Growing up in a farm
is rolling in sticky, soft, sensuous, mud
wisdom of nature
a preternatural ritual;
a farm has full of voices
heard and unheard
but mind has ears that record
and replay to one's soul,
i am still at a loss to explain
how it works,
it's another unuttered secret of life.
change in the tune of rain,
cloud formation, wind speed
and flow of water;
each has distinct meaning
translated to changes in one's life.
more than counted as rich or poor
plenty of things that make every moment,
enjoyable were the crux of happiness in the farm life.
plants grew whispering secrets
bore fruits and after a period, died out,
in between one observes
waves that rise and fall
cycles of nature.
that's how, i suppose
i had a ripened sense
of complexities of life, fairly early,
it brought one pain too.
Growing up in a farmstead
is like playing an orchestra of many pieces, all alone
sitting in the lap of mother nature.
i never viewed my father as a farmer
i saw him sitting on a chair reading Homer
or discussing Tolstoy or Shakespeare
as much as he cared for his crops,
he really was a student of mother nature
farming was his way of life.
a magician who transformed,
complexities he observed in nature
in to practical possibilities.
"a true farmer is a versatile genius."
i remember those words,
he told us in a voice of what seemed,
coming from the elements of nature:
"we are all basically farmers, never forget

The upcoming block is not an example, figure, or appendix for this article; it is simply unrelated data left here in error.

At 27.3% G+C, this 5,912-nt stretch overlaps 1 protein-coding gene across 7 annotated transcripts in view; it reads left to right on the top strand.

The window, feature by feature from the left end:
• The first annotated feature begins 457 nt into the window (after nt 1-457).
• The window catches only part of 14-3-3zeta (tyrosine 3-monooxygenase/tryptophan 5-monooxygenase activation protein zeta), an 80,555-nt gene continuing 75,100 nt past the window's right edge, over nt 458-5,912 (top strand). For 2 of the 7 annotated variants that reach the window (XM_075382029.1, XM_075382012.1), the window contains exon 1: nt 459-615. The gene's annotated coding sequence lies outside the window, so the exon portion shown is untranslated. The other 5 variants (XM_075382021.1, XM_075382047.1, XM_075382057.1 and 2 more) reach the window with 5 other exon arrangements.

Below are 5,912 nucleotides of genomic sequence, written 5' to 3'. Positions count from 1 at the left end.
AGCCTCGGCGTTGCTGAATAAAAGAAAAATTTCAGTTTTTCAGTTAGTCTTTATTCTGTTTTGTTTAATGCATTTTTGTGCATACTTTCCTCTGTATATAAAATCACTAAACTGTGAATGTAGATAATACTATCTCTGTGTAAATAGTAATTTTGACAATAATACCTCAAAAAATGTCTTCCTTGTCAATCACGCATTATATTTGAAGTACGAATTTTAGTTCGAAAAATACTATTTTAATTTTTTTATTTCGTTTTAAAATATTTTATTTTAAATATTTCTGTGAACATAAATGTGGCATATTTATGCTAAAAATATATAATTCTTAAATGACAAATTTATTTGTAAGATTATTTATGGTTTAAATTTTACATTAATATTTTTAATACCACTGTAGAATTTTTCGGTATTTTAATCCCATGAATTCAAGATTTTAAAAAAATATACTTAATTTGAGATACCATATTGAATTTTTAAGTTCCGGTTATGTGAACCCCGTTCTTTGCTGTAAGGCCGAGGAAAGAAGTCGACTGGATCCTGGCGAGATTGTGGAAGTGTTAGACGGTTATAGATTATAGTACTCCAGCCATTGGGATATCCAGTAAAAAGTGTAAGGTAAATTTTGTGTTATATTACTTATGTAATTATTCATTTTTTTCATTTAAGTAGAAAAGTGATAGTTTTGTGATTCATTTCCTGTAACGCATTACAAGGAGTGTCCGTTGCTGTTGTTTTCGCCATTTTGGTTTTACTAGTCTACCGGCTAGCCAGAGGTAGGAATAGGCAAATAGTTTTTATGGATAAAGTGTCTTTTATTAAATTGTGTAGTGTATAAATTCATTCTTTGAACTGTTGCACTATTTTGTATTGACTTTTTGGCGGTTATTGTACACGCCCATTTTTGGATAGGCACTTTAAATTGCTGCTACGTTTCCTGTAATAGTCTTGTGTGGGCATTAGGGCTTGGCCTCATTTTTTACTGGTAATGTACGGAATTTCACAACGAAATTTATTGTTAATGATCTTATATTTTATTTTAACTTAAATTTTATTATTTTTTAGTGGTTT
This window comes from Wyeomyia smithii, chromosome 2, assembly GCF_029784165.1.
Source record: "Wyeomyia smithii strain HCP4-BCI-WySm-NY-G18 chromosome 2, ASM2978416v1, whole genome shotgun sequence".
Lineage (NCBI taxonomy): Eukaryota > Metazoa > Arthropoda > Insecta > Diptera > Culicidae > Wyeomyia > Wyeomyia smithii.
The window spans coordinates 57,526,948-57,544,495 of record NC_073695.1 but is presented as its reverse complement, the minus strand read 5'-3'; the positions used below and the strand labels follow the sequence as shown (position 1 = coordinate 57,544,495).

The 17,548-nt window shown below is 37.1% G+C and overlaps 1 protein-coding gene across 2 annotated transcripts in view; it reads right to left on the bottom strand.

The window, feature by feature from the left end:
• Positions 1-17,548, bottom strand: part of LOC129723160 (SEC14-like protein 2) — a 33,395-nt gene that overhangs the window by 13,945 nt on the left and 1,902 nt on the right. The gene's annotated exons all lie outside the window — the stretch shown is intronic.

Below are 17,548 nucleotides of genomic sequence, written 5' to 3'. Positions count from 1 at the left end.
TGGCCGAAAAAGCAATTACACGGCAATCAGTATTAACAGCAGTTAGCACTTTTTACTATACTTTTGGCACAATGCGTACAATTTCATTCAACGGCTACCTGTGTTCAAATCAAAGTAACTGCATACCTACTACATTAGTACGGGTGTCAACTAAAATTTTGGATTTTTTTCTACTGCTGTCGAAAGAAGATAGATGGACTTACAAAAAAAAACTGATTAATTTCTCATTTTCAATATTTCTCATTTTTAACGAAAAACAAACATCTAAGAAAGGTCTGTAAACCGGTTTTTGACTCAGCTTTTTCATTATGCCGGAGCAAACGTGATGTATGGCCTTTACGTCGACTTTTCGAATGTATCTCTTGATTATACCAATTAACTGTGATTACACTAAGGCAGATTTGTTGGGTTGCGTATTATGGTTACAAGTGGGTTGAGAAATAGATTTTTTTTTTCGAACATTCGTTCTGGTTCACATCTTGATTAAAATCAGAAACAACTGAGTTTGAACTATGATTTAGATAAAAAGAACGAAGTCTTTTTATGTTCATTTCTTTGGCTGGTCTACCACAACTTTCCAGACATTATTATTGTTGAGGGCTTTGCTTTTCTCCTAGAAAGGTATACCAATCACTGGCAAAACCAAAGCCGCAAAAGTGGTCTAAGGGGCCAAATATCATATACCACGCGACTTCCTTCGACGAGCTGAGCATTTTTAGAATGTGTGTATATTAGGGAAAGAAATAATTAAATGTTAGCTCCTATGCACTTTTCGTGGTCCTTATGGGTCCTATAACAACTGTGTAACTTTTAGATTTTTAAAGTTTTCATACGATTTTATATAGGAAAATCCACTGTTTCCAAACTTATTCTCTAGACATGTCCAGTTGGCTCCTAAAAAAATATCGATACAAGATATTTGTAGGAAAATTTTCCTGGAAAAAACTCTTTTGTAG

and above that human beings"
we grew up with cattle, chicken and farm animals
i was just a child, then, i thought i didn't fully get
what he meant, but later my dad's truth
slowly revealed itself to us,
unfolding through days and nights of our lives.
crop of rice fully ripened was a lovely sight
and the banana plantation, cornucopia
that made heart a peacock that sees dark clouds.
when pepper vines laden with red berries
turned black gold,
walking along the vegetable patches,
i felt what it was to be a farmer.
in the attic, full of dry ginger bags , air was an intoxicant,
milking cows and grazing farm animals
taught a rare kinship with all life.
when poverty looked with deep set eyes
from fields and pathways to farms
i understood the spirit of my father's words;
why one should be a human first.
men and woman and malnourished children
working half naked in splashing, scorching sun,
reaped rice to the accompaniment of songs.
i too used to sing those songs,
and remembered those words
my father wanted us to remember;
i am a farmer,
a child of nature
but a human first
who feels the pain
of those who toil for a living.